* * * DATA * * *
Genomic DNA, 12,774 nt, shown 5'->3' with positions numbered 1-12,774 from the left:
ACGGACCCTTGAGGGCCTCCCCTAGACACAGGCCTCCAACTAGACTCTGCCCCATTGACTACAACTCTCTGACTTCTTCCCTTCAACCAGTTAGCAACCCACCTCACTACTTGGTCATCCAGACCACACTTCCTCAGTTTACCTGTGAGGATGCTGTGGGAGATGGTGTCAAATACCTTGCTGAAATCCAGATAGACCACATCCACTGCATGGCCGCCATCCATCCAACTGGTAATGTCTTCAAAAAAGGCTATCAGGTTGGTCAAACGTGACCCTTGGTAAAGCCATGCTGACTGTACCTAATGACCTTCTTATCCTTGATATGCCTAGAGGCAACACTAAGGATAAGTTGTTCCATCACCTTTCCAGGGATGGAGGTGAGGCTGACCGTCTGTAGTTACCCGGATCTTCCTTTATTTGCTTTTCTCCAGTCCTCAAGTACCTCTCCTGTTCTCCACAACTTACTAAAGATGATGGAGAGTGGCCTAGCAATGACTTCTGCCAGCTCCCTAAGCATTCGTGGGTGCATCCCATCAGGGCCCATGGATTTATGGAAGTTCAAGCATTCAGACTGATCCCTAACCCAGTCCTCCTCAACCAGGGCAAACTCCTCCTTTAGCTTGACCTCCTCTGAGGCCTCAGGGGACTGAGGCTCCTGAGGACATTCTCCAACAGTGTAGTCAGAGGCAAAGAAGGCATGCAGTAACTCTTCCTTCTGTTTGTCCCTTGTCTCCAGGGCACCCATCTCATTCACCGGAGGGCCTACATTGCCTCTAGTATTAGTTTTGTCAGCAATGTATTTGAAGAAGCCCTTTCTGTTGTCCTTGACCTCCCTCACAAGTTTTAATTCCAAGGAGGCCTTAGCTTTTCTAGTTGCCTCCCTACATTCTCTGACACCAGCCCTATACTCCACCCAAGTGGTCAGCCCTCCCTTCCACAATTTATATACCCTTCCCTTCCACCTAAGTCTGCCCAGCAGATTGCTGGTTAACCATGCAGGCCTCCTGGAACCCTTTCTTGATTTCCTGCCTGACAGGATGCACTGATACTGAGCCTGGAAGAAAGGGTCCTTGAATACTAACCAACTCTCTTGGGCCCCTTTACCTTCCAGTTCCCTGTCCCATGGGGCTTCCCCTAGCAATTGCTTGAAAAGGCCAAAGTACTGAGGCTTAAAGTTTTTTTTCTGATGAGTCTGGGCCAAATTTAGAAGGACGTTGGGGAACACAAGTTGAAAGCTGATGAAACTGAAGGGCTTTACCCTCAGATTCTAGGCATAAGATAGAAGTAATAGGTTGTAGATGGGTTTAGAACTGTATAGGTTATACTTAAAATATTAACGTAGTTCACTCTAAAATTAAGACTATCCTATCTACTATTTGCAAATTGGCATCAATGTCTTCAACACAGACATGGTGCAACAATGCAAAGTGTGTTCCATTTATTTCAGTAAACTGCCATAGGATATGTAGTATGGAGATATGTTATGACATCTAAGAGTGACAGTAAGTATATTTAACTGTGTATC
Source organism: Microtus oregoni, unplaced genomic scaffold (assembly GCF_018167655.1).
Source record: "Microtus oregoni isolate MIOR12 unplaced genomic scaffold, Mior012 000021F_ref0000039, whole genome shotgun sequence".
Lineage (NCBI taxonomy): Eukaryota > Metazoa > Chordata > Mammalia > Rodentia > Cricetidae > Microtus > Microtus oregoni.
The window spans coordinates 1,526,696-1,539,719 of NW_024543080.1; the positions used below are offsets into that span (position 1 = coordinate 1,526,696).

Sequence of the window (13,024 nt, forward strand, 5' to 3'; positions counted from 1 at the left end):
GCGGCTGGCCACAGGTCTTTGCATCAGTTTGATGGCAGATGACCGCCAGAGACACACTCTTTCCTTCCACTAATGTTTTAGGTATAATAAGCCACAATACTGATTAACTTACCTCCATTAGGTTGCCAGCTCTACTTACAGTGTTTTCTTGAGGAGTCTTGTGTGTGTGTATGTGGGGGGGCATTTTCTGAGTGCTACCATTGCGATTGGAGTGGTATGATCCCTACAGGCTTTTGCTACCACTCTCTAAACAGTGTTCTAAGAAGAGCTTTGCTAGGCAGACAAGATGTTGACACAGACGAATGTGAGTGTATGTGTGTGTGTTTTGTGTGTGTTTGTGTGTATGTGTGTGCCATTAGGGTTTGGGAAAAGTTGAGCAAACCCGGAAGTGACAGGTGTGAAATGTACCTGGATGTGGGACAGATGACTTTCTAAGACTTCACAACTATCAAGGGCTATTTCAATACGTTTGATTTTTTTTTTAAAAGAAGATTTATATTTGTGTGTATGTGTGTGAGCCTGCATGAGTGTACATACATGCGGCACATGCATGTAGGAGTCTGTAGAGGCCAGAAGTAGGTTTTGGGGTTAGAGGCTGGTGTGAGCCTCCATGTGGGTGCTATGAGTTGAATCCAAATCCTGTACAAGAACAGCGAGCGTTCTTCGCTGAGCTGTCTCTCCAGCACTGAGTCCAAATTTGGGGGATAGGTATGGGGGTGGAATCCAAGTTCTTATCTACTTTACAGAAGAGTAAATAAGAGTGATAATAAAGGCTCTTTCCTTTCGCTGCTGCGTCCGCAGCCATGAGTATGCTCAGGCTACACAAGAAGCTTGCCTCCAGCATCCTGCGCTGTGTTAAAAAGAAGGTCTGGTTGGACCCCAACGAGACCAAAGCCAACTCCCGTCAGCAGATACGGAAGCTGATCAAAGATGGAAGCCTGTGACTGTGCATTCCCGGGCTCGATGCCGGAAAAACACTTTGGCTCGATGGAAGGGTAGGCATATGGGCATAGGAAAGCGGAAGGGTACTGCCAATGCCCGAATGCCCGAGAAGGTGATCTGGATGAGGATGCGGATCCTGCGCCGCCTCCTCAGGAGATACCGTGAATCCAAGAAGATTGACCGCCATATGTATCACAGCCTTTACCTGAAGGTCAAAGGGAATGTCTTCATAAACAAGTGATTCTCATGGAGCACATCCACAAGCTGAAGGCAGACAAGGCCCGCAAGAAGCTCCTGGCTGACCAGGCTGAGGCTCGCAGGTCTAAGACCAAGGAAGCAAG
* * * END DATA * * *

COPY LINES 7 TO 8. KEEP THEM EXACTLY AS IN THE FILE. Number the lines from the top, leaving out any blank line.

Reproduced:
Sequence of the window (13,024 nt, forward strand, 5' to 3'; positions counted from 1 at the left end):
GCGGCTGGCCACAGGTCTTTGCATCAGTTTGATGGCAGATGACCGCCAGAGACACACTCTTTCCTTCCACTAATGTTTTAGGTATAATAAGCCACAATACTGATTAACTTACCTCCATTAGGTTGCCAGCTCTACTTACAGTGTTTTCTTGAGGAGTCTTGTGTGTGTGTATGTGGGGGGGCATTTTCTGAGTGCTACCATTGCGATTGGAGTGGTATGATCCCTACAGGCTTTTGCTACCACTCTCTAAACAGTGTTCTAAGAAGAGCTTTGCTAGGCAGACAAGATGTTGACACAGACGAATGTGAGTGTATGTGTGTGTGTTTTGTGTGTGTTTGTGTGTATGTGTGTGCCATTAGGGTTTGGGAAAAGTTGAGCAAACCCGGAAGTGACAGGTGTGAAATGTACCTGGATGTGGGACAGATGACTTTCTAAGACTTCACAACTATCAAGGGCTATTTCAATACGTTTGATTTTTTTTTTAAAAGAAGATTTATATTTGTGTGTATGTGTGTGAGCCTGCATGAGTGTACATACATGCGGCACATGCATGTAGGAGTCTGTAGAGGCCAGAAGTAGGTTTTGGGGTTAGAGGCTGGTGTGAGCCTCCATGTGGGTGCTATGAGTTGAATCCAAATCCTGTACAAGAACAGCGAGCGTTCTTCGCTGAGCTGTCTCTCCAGCACTGAGTCCAAATTTGGGGGATAGGTATGGGGGTGGAATCCAAGTTCTTATCTACTTTACAGAAGAGTAAATAAGAGTGATAATAAAGGCTCTTTCCTTTCGCTGCTGCGTCCGCAGCCATGAGTATGCTCAGGCTACACAAGAAGCTTGCCTCCAGCATCCTGCGCTGTGTTAAAAAGAAGGTCTGGTTGGACCCCAACGAGACCAAAGCCAACTCCCGTCAGCAGATACGGAAGCTGATCAAAGATGGAAGCCTGTGACTGTGCATTCCCGGGCTCGATGCCGGAAAAACACTTTGGCTCGATGGAAGGGTAGGCATATGGGCATAGGAAAGCGGAAGGGTACTGCCAATGCCCGAATGCCCGAGAAGGTGATCTGGATGAGGATGCGGATCCTGCGCCGCCTCCTCAGGAGATACCGTGAATCCAAGAAGATTGACCGCCATATGTATCACAGCCTTTACCTGAAGGTCAAAGGGAATGTCTTCATAAACAAGTGATTCTCATGGAGCACATCCACAAGCTGAAGGCAGACAAGGCCCGCAAGAAGCTCCTGGCTGACCAGGCTGAGGCTCGCAGGTCTAAGACCAAGGAAGCAAG